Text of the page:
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Use of Supplemental Oxygen during Exercise Training

Exercise-induced oxygen desaturation is common among people with COPD, with up to 47 % of patients referred to pulmonary rehabilitation demonstrating a decrease in oxygen saturation measured by pulse oximetry (SpO2) to less than 90% during a field walking test (32, 33).

In people with moderate to severe COPD, physiological studies have demonstrated that supplemental oxygen during an acute bout of exercise reduces minute ventilation at equivalent work rates and delays the onset of dynamic hyperinflation and associated dyspnoea (34-36), thus augmenting exercise capacity. Therefore, it might be expected that supplemental oxygen during exercise training would be beneficial.

However, evidence to date does not support the use of supplemental oxygen during exercise training in COPD patients who are normoxaemic at rest and desaturate during exercise. A recent large randomised controlled trial evaluating pulmonary rehabilitation with and without oxygen supplementation in people who were normoxaemic at rest but desaturated during a six-minute walk test, showed no differences in the improvements in exercise capacity or health-related quality of life with supplemental oxygen compared to medical air (37). These findings support those of previous smaller RCTs evaluating the use of oxygen in those who desaturate during exercise(38).  The clinical implication is that supplemental oxygen to correct oxygen desaturation is unlikely to be required for patients with COPD to benefit from exercise training.

To determine whether to provide supplemental oxygen during exercise training, the following is suggested as a guide:

  • If the patient’s oxygen saturation does not go below 90% during a walk test then oxygen is not required during exercise training
  • If the patient demonstrates oxygen desaturation between 89-80% during a walk test (need 2 tests at baseline to account for a learning effect), then repeat the test on supplemental oxygen (2-4 L/min). If the distance walked increases by 10% or the minimum clinical important distance, consider training using supplemental oxygen
  • If the patient demonstrates oxygen desaturation below 80% during a walk test, consider using supplemental oxygen during exercise training.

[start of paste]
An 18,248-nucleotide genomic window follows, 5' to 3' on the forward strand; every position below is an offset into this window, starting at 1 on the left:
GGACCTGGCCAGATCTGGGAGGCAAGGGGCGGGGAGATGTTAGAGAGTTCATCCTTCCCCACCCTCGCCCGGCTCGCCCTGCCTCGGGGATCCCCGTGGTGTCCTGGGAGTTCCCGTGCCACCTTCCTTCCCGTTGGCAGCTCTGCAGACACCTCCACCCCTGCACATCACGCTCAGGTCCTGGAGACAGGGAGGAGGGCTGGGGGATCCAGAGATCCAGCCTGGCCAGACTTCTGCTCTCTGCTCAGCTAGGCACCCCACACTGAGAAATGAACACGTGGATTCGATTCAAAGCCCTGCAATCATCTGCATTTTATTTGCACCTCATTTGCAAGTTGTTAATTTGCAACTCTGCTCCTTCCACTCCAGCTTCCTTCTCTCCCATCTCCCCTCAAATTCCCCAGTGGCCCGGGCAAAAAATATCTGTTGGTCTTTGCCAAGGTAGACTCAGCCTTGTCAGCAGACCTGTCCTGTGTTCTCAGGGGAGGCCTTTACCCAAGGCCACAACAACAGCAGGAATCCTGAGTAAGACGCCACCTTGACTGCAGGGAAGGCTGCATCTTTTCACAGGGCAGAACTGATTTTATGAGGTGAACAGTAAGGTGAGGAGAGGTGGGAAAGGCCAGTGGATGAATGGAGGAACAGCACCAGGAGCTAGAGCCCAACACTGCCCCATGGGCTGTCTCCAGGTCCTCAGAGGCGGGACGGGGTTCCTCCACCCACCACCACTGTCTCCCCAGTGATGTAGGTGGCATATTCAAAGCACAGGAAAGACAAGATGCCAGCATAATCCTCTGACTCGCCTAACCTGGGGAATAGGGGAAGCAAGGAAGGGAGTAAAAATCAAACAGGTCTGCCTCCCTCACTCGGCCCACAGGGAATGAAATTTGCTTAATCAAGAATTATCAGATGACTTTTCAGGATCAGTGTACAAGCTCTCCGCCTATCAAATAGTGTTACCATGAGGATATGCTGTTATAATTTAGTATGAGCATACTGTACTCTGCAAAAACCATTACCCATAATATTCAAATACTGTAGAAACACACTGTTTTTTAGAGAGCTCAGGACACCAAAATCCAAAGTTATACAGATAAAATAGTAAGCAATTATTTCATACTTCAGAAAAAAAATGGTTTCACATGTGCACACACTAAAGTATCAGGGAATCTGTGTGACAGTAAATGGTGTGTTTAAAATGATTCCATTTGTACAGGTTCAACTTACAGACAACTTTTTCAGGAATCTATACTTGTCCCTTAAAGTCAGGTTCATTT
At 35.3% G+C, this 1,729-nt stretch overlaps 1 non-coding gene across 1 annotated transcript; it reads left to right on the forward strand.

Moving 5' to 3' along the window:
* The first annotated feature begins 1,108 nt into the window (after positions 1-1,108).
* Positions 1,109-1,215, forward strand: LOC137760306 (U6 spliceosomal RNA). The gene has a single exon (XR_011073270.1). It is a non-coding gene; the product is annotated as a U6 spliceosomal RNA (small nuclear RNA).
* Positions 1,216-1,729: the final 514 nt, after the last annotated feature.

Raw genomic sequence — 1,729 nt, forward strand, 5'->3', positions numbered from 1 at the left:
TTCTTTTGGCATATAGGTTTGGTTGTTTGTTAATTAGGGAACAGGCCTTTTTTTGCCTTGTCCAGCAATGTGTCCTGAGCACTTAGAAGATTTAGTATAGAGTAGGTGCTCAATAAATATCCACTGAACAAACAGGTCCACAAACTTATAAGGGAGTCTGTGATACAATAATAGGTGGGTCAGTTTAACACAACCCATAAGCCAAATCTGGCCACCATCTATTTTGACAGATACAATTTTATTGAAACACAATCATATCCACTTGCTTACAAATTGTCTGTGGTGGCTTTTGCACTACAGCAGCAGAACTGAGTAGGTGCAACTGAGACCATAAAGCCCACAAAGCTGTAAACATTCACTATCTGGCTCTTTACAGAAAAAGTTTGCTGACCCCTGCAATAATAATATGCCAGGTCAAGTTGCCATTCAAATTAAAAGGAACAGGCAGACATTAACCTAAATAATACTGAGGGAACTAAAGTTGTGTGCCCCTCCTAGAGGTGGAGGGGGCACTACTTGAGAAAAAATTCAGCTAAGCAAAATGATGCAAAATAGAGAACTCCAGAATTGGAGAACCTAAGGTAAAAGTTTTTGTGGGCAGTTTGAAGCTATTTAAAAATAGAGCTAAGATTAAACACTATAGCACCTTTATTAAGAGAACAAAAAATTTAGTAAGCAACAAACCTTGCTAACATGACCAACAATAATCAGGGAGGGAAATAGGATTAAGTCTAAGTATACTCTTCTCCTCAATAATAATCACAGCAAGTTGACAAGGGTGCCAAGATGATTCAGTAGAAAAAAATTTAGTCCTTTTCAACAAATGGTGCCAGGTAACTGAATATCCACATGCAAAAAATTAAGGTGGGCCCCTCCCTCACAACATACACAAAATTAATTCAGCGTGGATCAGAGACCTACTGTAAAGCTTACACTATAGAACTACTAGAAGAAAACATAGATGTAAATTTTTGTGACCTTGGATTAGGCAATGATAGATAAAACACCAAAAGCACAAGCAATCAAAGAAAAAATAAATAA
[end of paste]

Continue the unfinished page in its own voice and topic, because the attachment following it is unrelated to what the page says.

Specific exercises that often cause oxygen desaturation in susceptible patients are those that are weight bearing using a large muscle mass e.g moderate to high intensity walking, climbing stairs, step-ups and sit-to-stand.

Cycling induces less oxygen desaturation than walking in patients with COPD.

Oxygen desaturation during small muscle mass exercise (e.g. arm exercise) and during resistance training is not very common in people with COPD.

It should be noted that patients on long term oxygen therapy (LTOT) should undertake the exercise training program while using oxygen. It may be necessary to increase the flow rate by 1-2 L/min, above the prescribed flow rate when the patient is exercising. Any potential change to the patient’s prescribed oxygen would need to be discussed with the medical practitioner who prescribed oxygen.

Tips for people on LTOT:

  • Methods available for transporting small portable oxygen cylinders include a portable trolley, small suitcase with handle and wheels such as can be taken on board a plane, or in the basket attached to a wheeled walker (rollator).
  • Some patients may choose to carry their oxygen cylinder in a shoulder bag, however the cylinder, especially if a conservation device is also used, may limit exercise tolerance due to the additional weight.
  • Portable oxygen concentrators are now available. However, it is necessary to regularly monitor oxygen saturation in patients using these when exercising to ensure that sufficient oxygen is delivered, especially if a conserving device is used.